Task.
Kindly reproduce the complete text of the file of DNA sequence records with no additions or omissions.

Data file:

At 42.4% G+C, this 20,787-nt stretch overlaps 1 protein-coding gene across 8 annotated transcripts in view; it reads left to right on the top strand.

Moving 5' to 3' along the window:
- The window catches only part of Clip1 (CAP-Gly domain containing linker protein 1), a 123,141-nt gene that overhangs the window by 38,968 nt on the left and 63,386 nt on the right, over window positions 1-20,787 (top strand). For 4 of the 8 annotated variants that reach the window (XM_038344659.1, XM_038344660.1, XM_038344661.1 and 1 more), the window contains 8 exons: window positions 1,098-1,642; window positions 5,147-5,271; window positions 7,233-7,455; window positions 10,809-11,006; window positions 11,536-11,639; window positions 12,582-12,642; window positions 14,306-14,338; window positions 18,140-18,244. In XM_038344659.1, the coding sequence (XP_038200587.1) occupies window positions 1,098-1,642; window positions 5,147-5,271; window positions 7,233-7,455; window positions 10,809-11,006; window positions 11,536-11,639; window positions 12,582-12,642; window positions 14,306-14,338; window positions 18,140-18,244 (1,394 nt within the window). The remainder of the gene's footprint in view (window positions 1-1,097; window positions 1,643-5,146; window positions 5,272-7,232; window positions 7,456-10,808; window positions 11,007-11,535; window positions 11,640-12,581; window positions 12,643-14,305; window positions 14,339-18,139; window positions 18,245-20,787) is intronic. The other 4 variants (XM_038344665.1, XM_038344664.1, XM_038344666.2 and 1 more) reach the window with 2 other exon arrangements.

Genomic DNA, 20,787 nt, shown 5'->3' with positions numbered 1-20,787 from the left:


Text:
At 42.4% G+C, this 20,787-nt stretch overlaps 1 protein-coding gene across 8 annotated transcripts in view; it reads left to right on the top strand.

Moving 5' to 3' along the window:
- The window catches only part of Clip1 (CAP-Gly domain containing linker protein 1), a 123,141-nt gene that overhangs the window by 38,968 nt on the left and 63,386 nt on the right, over window positions 1-20,787 (top strand). For 4 of the 8 annotated variants that reach the window (XM_038344659.1, XM_038344660.1, XM_038344661.1 and 1 more), the window contains 8 exons: window positions 1,098-1,642; window positions 5,147-5,271; window positions 7,233-7,455; window positions 10,809-11,006; window positions 11,536-11,639; window positions 12,582-12,642; window positions 14,306-14,338; window positions 18,140-18,244. In XM_038344659.1, the coding sequence (XP_038200587.1) occupies window positions 1,098-1,642; window positions 5,147-5,271; window positions 7,233-7,455; window positions 10,809-11,006; window positions 11,536-11,639; window positions 12,582-12,642; window positions 14,306-14,338; window positions 18,140-18,244 (1,394 nt within the window). The remainder of the gene's footprint in view (window positions 1-1,097; window positions 1,643-5,146; window positions 5,272-7,232; window positions 7,456-10,808; window positions 11,007-11,535; window positions 11,640-12,581; window positions 12,643-14,305; window positions 14,339-18,139; window positions 18,245-20,787) is intronic. The other 4 variants (XM_038344665.1, XM_038344664.1, XM_038344666.2 and 1 more) reach the window with 2 other exon arrangements.

Genomic DNA, 20,787 nt, shown 5'->3' with positions numbered 1-20,787 from the left: